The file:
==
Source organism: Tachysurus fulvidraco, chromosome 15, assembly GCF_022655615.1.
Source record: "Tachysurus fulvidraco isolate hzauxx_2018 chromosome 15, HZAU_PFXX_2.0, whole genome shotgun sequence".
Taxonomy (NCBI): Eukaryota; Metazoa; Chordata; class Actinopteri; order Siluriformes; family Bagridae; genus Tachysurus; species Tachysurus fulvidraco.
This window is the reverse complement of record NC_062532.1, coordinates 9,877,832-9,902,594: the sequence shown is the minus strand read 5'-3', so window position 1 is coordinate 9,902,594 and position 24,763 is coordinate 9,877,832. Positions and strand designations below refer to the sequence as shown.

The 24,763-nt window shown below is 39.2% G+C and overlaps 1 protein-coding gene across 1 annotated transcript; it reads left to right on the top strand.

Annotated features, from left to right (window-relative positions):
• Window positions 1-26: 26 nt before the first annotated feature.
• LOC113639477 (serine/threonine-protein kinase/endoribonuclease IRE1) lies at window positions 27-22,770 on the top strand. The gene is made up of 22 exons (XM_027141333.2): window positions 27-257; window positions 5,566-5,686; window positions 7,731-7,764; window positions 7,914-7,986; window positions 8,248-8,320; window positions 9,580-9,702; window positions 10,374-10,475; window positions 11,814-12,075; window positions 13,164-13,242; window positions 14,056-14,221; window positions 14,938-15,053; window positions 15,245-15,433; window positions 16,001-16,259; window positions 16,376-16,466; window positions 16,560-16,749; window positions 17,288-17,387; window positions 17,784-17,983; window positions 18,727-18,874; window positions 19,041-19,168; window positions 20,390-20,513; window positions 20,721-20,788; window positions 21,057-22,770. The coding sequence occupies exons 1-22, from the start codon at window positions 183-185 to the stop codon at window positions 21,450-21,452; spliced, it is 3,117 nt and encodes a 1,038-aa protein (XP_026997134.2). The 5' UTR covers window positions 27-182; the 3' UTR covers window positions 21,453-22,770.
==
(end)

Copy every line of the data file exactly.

Source organism: Tachysurus fulvidraco, chromosome 15, assembly GCF_022655615.1.
Source record: "Tachysurus fulvidraco isolate hzauxx_2018 chromosome 15, HZAU_PFXX_2.0, whole genome shotgun sequence".
Taxonomy (NCBI): Eukaryota; Metazoa; Chordata; class Actinopteri; order Siluriformes; family Bagridae; genus Tachysurus; species Tachysurus fulvidraco.
This window is the reverse complement of record NC_062532.1, coordinates 9,877,832-9,902,594: the sequence shown is the minus strand read 5'-3', so window position 1 is coordinate 9,902,594 and position 24,763 is coordinate 9,877,832. Positions and strand designations below refer to the sequence as shown.

The 24,763-nt window shown below is 39.2% G+C and overlaps 1 protein-coding gene across 1 annotated transcript; it reads left to right on the top strand.

Annotated features, from left to right (window-relative positions):
• Window positions 1-26: 26 nt before the first annotated feature.
• LOC113639477 (serine/threonine-protein kinase/endoribonuclease IRE1) lies at window positions 27-22,770 on the top strand. The gene is made up of 22 exons (XM_027141333.2): window positions 27-257; window positions 5,566-5,686; window positions 7,731-7,764; window positions 7,914-7,986; window positions 8,248-8,320; window positions 9,580-9,702; window positions 10,374-10,475; window positions 11,814-12,075; window positions 13,164-13,242; window positions 14,056-14,221; window positions 14,938-15,053; window positions 15,245-15,433; window positions 16,001-16,259; window positions 16,376-16,466; window positions 16,560-16,749; window positions 17,288-17,387; window positions 17,784-17,983; window positions 18,727-18,874; window positions 19,041-19,168; window positions 20,390-20,513; window positions 20,721-20,788; window positions 21,057-22,770. The coding sequence occupies exons 1-22, from the start codon at window positions 183-185 to the stop codon at window positions 21,450-21,452; spliced, it is 3,117 nt and encodes a 1,038-aa protein (XP_026997134.2). The 5' UTR covers window positions 27-182; the 3' UTR covers window positions 21,453-22,770.